Tuesday, August 24, 2010

Bangkok: The City of Scam

Late July, the Harrington's continued their ticket around the world and flew from Cape Town, South Africa to Bangkok, Thailand. Having purchased tickets months prior to having confirmed positions in South Korea, the couple banked on Bangkok being the perfect stop over and jumping off point for whichever lucky Asian nation would get to welcome them as teachers. This then, is how the couple ended up in Bangkok, a city they knew little about but would soon form a strong opinion toward.

The first hardship the couple faced upon arriving in Thailand was the swealtering heat and humidity combination. Having just flown in from South Africa's cool winter months, monsoon season in Thailand felt nothing short of unbearable. Hoping to be spontaneous, the couple had few things planned for their weeks in Thailand. A few hours in Bangkok and a quick read through the guidebook revealed that leaving the city as quickly as possible would be in their best interest. Now, at this point, it is important to state that Bangkok is worth a visit and could be a fully enjoyable tourist destination for a day or so, however, there are some things a visitor must be aware of to make the trip enjoyable. Bangkok, became to the Harringtons, the City of Scams. The Lonely Planet Guidebook was a great resource in letting the Harrington's in on some of Bangkok's dirty little secrets and walking the streets of Bangkok brought such secrets to life.

So, should you travel to Bangkok, here are some things to be cognisent of in light of scams and scam artists:
  • In general, Thai people do not commonly approach foreigners. Therefore, when a Thai man is approaching you with impeccable English, be leary.
  • Sometimes an approaching Thai will be in a tuk-tuk or have a tuk-tuk driver and vehicle within in shouting distance, again be cautious - the team probably does not have your best interest in mind.
  • If a Thai man is well dressed and begins chatting with you, finding out where you are from and claiming to have family there, he is lying.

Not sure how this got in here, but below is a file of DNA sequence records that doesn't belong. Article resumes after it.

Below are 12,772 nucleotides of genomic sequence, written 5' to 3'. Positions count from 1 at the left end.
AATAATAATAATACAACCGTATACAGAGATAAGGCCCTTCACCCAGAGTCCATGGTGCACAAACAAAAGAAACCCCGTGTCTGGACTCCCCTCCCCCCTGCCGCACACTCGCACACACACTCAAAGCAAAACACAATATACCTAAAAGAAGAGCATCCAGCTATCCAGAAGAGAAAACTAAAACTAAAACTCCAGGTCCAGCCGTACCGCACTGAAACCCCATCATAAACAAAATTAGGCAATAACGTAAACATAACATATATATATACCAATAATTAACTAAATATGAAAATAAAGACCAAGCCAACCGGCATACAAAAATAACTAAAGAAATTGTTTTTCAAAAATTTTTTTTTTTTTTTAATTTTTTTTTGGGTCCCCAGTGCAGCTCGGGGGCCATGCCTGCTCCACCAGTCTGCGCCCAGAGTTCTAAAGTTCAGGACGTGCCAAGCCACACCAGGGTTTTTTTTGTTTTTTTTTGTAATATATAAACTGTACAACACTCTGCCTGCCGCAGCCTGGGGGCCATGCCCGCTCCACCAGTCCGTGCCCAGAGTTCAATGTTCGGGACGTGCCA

• If a Thai man tells you there is a holiday or your destination is closed today, he is most likely lying. En Route to the Train Station, the Harrington's received two stories from two different scam-artists. The first claimed that the train station didn't sell tickets to foreigners but don't worry, his agency did! Minutes later, another man claimed that because it was Saturday, the train station was likely not open, how about the couple go to his tour agency. These are lies and those telling the lies should be ignored, walked away from, and given the evil eye if necessary.
  • Only use a tuk-tuk if you've hailed the driver, negotiated a price and clarified that there will be no stops.
  • Metered taxis are best. Don't allow a taxi driver to offer you a "flat rate with only one stop"
    - it will end in bad news for you.

By now, most readers are probably wondering what is the scam here, what happens if you give in to these friendly offers. More often than not what occurs is tourists are taken to numerous "gem stores" where they are shown beautiful gems for good prices. Tourists are told of the success that could be theirs if they purchase large amounts of gems and resell them in their home country. Of course, the gems are fakes and worth hardly anything so tourists return home to be more than disappointed by their purchases.

For these reasons, the persistent, friendly-well-dressed Thai men, the Harrington's wanted out of Bangkok.

1 comment:

Micah and SaraJane said...

I love the evil eye part. Sorry this was a difficult part along your journey. Miss you!


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